Finding the right care home: top five considerations

elderly man with stick and carer

If you have a relative going into residential care, there are a number of issues to think about, and not all of them financial.

1. Make use of all available resources

You’ll need to choose a home with care. Age UK and social services can provide a list of homes in your area, or look online. Make sure they are appropriate to your relative’s needs. For example, not all homes cater for residents with dementia. The Care Quality Commission inspects homes regularly and reports on their quality and standard. Its website also gives you some useful pointers on what to look out for when you visit.

2. Ask for recommendations

A word of mouth recommendation is very useful, so tell your friends and neighbours that you are looking for a home, or post in a local Facebook group or neighbourhood forum.

3. Check out the finances

Paying for care can be very expensive, so it’s worth taking a look at your financial position and see if any state benefits are available. These may vary depending on your area. There may also be particular homes, or bursaries, for certain occupations, so explore all options.

4. Do some research

Once you have a short-list, contact potential homes to find out about vacancies and waiting lists, and get their brochures, contracts, and terms and conditions to look over. You may be able to download these yourself.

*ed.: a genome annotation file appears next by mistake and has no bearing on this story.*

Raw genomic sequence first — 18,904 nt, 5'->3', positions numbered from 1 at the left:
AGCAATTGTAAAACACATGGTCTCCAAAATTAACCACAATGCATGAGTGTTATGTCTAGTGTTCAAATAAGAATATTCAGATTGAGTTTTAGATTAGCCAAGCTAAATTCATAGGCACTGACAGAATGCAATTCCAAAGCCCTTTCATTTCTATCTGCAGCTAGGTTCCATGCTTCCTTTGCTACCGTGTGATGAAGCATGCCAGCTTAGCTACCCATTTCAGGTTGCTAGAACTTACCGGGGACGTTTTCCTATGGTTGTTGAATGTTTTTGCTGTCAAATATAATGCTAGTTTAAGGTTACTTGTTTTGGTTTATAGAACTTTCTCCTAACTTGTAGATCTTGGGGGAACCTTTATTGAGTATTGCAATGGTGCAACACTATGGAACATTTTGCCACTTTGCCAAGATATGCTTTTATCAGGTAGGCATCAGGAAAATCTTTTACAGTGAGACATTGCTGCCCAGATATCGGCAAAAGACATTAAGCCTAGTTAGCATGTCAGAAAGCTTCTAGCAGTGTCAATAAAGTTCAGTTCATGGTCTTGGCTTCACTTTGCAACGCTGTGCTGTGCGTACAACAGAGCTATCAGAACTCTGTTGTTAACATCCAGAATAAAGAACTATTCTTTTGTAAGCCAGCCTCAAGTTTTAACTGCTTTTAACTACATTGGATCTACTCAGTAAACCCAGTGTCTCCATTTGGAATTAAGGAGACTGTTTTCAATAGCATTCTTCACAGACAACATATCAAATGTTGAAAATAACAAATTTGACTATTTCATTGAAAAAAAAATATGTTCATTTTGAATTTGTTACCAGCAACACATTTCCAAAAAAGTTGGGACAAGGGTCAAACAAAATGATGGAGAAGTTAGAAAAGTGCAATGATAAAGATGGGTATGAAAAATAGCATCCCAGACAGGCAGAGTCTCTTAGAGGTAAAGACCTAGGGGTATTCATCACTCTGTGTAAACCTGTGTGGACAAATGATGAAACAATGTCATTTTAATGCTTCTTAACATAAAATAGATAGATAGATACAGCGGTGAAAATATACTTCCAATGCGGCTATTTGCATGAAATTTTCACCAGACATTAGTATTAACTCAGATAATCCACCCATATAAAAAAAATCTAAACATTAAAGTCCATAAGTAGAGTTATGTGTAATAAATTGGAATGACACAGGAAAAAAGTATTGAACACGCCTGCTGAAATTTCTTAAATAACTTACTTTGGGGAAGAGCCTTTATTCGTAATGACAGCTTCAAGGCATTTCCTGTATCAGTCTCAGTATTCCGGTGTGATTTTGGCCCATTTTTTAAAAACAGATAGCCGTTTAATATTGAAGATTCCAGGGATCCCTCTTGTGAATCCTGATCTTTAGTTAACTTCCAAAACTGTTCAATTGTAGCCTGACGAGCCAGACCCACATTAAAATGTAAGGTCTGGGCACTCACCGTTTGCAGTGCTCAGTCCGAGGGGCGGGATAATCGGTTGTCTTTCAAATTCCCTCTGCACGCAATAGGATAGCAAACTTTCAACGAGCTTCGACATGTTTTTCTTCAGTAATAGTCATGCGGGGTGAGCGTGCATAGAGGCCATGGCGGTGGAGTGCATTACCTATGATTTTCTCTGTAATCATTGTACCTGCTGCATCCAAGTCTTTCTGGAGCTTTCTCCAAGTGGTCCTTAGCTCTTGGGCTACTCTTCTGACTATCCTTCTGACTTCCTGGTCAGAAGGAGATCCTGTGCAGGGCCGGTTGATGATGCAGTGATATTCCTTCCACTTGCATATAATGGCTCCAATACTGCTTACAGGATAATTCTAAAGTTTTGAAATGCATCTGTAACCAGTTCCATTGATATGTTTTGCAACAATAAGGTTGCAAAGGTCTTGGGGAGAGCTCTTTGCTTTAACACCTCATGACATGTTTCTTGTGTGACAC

Before you visit, think of questions you want to ask, and what to look out for. Again, it’s worth discussing this with any friends and neighbours first. You may want to visit unannounced, so you can see the home on an ordinary day, rather than when everyone is on ‘best behaviour’.

During your visit talk to the owner, staff, residents and visitors.

5. Take care with the contract

Once you’ve chosen a home, ensure that you receive and sign a formal contract that clearly sets out your rights.

Most homes will require a flat weekly or monthly fee, but it is very common to find hidden charges added at short notice, either for fee increases or extras, so be vigilant.

If you are acting as an attorney for another person, you must ensure that you sign the contract in that role, stating that you are the attorney, so that you are not personally responsible for paying the fees.

Heledd Wyn TEP is Associate Director, Head of Long-Term & Elderly Care, at Gregg Latchams Ltd, Bristol 


An article of this kind can never provide a complete guide to the law in these areas, which may be subject to change from time to time. The opinions and suggestions made within this article should not be interpreted as specific advice in relation to any particular individual or individuals. Neither STEP, the article author or their firm accept responsibility for any loss occasioned by someone acting or refraining to act on the basis of the opinions and suggestions contained in this article. More